"There are cases which are occurring in people who have not traveled," he told a news briefing in Geneva. "What we are looking for overall is whether we see many kinds of those infections occurring that suggest transmission is occurring independent of travel."

Spain’s El Mundo newspaper said the Spanish patient had recent contact with someone who had visited Mexico.

H1N1 swine flu poses the biggest risk of a large-scale pandemic since avian flu re-emerged in 2003, killing 257 people of 421 infected in 15 countries. In 1968 a "Hong Kong" flu pandemic killed about one million people globally, and a 1957 pandemic killed about 2 million.

The new strain contains genetic material from avian, swine and human viruses and appears to have evolved the ability to pass easily from one person to another.

It cannot be caught from eating pork products but Egypt ordered all its pigs to be slaughtered and some countries, led by Russia and China, have banned US pork imports.

The WHO said today it had not been told officially of any such bans, and the EU and Japan said they would not follow suit.

In the United States, where pork producers have voiced outrage over the trade bans, officials began referring to the outbreak as the 2009 H1N1 flu.

Mr Obama’s newly confirmed Health and Human Services Secretary Kathleen Sebelius held her first news conference today seeking again to reassure the public. “We are determined to fight this outbreak and do everything we can to protect the health of every American," she said.

The outbreak has deeply affected life in Mexico and ravaged tourism, a key earner. Mexico City was unusually quiet, with schools closed. Many parents took their children in to work.

All Mayan and Aztec pyramid ruins, dotted through central and southern Mexico, were closed until further notice.

Mexican Health Minister Jose Angel Cordova said more than 1,300 people were in hospitals, some of them seriously ill, out of a total of about 2,500 suspected cases.

"In the last few days there has been a decline (in cases)," he said. "The death figures have remained more or less stable."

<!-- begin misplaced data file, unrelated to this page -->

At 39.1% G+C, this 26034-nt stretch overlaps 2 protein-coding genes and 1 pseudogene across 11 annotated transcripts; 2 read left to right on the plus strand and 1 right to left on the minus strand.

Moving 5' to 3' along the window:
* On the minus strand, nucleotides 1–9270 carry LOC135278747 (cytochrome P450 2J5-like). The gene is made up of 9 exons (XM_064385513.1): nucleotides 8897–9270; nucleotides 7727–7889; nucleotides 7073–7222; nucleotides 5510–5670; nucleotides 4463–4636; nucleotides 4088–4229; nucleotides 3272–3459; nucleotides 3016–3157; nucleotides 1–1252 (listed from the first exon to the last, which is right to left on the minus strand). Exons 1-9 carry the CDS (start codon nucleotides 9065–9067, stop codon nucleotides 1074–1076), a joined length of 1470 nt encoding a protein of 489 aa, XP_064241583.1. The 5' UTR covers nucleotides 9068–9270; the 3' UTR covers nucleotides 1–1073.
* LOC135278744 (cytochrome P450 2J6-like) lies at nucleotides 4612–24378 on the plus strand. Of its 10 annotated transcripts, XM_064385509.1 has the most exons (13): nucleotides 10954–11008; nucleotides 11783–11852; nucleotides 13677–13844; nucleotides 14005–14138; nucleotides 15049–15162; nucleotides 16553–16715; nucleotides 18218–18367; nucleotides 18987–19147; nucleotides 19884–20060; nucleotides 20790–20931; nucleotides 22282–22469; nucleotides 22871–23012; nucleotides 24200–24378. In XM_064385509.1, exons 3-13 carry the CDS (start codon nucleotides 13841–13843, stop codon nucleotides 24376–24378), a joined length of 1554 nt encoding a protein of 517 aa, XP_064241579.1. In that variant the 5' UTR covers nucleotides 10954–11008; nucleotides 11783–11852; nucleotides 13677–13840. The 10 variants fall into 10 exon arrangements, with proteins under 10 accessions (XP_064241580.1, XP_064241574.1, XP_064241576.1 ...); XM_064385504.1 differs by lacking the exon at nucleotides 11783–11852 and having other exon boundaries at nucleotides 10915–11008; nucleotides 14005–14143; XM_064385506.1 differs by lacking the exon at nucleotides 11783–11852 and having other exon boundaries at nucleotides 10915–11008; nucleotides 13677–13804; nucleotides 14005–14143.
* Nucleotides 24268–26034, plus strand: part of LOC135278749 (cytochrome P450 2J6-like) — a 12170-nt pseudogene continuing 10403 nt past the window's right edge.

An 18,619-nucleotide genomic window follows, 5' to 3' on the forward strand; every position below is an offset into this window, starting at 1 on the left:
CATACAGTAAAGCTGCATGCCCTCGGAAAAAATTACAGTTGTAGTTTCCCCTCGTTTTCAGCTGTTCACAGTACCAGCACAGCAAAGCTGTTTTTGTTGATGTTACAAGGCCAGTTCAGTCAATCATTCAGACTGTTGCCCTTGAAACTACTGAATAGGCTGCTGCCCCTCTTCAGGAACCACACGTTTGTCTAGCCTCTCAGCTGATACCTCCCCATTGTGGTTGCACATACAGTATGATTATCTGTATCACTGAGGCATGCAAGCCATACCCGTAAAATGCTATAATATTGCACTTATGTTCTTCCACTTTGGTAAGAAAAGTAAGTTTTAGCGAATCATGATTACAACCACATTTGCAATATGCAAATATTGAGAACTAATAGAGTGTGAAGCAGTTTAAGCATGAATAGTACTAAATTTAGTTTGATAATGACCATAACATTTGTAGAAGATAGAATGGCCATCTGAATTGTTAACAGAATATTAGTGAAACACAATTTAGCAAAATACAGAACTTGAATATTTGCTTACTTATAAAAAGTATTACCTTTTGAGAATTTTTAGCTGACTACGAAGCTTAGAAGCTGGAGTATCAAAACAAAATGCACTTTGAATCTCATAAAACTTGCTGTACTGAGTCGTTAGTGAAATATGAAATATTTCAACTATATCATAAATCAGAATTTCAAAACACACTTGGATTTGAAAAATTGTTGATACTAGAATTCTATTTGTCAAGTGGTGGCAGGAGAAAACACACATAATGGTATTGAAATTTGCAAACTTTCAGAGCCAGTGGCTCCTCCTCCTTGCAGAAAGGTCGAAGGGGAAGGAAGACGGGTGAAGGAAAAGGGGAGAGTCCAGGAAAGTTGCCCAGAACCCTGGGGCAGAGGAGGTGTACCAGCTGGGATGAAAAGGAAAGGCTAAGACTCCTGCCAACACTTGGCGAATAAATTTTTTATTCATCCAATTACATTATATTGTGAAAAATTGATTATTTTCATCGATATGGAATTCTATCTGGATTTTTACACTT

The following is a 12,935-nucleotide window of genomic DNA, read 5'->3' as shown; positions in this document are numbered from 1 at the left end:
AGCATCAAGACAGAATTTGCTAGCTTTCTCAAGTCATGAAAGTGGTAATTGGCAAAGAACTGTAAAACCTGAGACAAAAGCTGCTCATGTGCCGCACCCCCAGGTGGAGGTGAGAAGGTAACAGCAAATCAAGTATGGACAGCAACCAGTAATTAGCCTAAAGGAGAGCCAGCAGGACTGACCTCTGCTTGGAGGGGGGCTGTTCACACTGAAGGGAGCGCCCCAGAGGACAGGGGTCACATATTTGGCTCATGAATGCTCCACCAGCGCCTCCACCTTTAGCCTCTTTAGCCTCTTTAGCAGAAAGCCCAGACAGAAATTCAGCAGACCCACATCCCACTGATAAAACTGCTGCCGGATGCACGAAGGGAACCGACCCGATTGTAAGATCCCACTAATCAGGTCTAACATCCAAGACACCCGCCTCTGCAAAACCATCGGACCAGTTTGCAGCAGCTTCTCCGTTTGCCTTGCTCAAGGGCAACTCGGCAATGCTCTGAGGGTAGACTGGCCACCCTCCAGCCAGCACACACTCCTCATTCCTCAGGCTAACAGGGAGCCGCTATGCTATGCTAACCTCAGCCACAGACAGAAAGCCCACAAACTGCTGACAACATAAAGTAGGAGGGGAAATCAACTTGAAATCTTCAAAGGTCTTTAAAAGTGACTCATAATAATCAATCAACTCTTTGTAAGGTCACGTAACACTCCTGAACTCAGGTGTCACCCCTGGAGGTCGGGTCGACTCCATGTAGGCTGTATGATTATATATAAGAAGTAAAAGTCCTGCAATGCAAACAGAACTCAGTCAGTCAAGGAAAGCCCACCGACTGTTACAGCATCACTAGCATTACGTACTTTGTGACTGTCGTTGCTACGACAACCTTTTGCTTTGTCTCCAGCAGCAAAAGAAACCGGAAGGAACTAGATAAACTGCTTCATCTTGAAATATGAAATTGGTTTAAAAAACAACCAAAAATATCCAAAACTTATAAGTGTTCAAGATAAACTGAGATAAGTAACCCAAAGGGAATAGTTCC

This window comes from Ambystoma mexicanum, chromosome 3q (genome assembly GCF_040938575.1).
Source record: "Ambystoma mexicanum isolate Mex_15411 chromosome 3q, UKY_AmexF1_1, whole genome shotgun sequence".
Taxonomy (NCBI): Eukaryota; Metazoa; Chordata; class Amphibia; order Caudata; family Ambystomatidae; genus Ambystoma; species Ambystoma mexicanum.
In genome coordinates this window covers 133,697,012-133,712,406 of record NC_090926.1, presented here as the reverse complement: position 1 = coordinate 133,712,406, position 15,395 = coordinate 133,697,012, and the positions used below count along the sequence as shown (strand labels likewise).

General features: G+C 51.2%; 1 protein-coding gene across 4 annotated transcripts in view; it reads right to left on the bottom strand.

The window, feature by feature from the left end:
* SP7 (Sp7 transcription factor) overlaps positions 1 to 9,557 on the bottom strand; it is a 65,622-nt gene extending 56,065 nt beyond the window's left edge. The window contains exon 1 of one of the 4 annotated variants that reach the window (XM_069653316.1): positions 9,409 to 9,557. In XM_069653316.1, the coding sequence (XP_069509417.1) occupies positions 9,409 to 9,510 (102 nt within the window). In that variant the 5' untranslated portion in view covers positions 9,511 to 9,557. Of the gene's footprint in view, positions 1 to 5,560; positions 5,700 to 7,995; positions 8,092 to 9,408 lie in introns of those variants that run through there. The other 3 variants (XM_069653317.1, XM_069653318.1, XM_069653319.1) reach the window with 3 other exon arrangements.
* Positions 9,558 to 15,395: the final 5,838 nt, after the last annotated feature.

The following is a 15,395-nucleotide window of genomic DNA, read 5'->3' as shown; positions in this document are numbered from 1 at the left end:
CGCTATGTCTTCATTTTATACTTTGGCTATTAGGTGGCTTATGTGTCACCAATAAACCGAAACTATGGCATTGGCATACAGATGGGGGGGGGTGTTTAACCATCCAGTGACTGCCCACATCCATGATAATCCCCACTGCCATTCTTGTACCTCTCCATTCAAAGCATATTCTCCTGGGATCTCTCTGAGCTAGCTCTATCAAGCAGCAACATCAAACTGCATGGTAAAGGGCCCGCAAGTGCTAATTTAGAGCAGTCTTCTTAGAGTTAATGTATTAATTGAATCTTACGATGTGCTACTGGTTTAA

Seasonal flu kills 250,000 to 500,000 people in a normal year, including healthy children in rich countries.

UPDATE:

The World Health Organisation has increased the pandemic flu alert level to five, the second highest level.

HSE Guidelines

WHO Frequently Asked Questions

Director-General Margaret Chan made the announcement at a press briefing about the swine flu outbreak at the WHO’s Geneva headquarters.

The alert has been raised as the virus spread to the US, Canada, Europe, Israel, and New Zealand.

According to the WHO’s pandemic flu response guidelines, a phase five alert is called when there is human-to-human spread of virus in at least two countries in one region.

Ms Chan’s move to raise the pandemic level follows intensive consultations with experts and analysis of the spreading virus within and from Mexico.

The change in level would put governments on alert about the need to stockpile antiviral drugs and accelerate pharmaceutical industry efforts to create a vaccine to fight the swine flu strain

Meanwhile, a 23-month-old Mexican child has died of swine flu in the US state of Texas.

It is the first confirmed death outside Mexico.

US officials said the toddler’s family had crossed the border for treatment.

And about 30 US Marines in southern California on the biggest military base in the United States have been quarantined after one of them was confirmed to have contracted the swine flu virus.

The case was identified at the 29 Palms Marine Corps Air Ground Combat Center and was confirmed by the US.Centers for Disease Control, the base said in a statement.

The base houses 8,000 active-duty Marines and is the primary training center for Marines and sailors deploying to Iraq and Afghanistan.

159 people are believed to have died from swine flu in Mexico though the number confirmed by strict laboratory tests is just seven.

More than 1,600 people have been infected in Mexico.

Elsewhere, three cases of swine flu have now been confirmed in Germany.

A 22-year-old woman is in hospital in Hamburg and a 37-year-old woman and a man in his late 30s are in separate hospitals in Bavaria.

All three have recently returned from Mexico.

New Zealand has announced three more likely swine flu cases, taking its total of probable and confirmed infections to 14.

The news came as the New Zealand government gave itself sweeping powers to deal with the outbreak, including placing people under compulsory quarantine.

Officials said another 31 possible cases were being investigated and that 179 people were in isolation.

In Australia, where 90 people are being tested, the government has introduced new powers to detain and isolate suspected sufferers.

Following earlier advice from the US, the EU and Canada that citizens should avoid non-essential travel to Mexico, Cuba and Argentina have suspended flights there, while Carnival Cruise Lines and Royal Caribbean Cruises Ltd said they were temporarily suspending port calls in the country.

Notices were being put in place at Irish ports and airports this morning offering advice to people returning from countries affected by the swine flu virus.

Although test results from four suspected Irish cases proved negative, health officials expect that more suspected cases will arise in the coming days as people return from affected areas.